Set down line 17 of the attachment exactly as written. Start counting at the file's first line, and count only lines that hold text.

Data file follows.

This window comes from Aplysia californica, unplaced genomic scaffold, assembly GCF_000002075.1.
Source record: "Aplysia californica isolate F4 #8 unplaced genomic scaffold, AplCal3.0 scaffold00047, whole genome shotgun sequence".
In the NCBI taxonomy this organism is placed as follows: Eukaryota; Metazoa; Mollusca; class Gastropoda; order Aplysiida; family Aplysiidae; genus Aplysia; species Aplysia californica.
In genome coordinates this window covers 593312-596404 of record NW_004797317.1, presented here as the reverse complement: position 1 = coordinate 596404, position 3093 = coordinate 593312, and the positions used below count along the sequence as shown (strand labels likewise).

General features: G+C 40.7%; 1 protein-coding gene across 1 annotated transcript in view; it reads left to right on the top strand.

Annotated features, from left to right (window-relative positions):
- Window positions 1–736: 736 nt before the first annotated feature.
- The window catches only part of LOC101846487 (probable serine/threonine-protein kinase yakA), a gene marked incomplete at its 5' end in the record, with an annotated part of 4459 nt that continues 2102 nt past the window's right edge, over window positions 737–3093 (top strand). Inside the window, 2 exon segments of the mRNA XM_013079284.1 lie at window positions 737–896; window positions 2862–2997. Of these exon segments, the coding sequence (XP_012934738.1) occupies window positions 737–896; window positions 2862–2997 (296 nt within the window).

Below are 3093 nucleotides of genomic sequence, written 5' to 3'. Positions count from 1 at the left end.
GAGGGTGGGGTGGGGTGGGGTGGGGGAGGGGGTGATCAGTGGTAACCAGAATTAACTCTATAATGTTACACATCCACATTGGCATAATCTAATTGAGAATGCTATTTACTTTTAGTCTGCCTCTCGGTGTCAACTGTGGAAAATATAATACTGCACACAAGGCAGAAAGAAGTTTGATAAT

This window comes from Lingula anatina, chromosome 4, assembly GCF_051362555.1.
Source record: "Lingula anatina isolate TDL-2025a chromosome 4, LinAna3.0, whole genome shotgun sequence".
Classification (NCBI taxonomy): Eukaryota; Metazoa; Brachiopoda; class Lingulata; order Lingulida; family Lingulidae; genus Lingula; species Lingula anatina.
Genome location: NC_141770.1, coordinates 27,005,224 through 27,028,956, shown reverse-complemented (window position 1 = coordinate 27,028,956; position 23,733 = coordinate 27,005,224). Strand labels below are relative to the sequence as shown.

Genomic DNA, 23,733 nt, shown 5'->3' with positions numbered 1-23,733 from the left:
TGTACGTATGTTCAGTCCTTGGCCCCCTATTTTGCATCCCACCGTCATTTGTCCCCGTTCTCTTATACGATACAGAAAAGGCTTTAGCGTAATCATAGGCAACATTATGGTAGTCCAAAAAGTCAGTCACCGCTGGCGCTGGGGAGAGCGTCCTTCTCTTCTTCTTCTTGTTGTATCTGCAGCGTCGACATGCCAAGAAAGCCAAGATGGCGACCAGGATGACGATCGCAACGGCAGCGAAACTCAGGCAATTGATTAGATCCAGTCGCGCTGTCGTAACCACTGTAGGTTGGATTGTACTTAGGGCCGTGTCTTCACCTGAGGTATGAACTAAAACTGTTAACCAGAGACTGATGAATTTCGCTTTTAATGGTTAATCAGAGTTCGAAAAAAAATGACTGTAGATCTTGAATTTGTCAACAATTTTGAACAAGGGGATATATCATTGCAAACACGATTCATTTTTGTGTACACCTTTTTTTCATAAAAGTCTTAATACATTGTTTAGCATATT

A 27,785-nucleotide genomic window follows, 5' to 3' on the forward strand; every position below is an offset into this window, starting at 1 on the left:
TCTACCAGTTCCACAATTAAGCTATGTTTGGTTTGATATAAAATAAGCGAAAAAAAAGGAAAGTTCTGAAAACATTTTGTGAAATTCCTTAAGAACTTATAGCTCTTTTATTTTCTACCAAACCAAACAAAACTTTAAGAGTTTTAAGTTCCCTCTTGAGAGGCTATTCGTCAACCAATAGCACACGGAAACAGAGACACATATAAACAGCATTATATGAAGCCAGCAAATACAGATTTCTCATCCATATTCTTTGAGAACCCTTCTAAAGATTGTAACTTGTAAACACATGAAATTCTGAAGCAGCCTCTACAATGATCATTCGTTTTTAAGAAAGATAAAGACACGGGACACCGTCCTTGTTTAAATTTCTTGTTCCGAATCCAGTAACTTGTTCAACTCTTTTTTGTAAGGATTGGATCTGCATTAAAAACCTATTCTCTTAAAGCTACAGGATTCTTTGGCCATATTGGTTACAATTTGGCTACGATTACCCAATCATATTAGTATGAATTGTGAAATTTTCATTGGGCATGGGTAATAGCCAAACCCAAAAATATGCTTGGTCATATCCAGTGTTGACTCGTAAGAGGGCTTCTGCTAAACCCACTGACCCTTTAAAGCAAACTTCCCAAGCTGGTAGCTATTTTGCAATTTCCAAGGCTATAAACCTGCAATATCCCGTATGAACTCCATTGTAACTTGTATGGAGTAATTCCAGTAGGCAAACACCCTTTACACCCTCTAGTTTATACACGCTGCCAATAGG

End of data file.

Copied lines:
A 27,785-nucleotide genomic window follows, 5' to 3' on the forward strand; every position below is an offset into this window, starting at 1 on the left: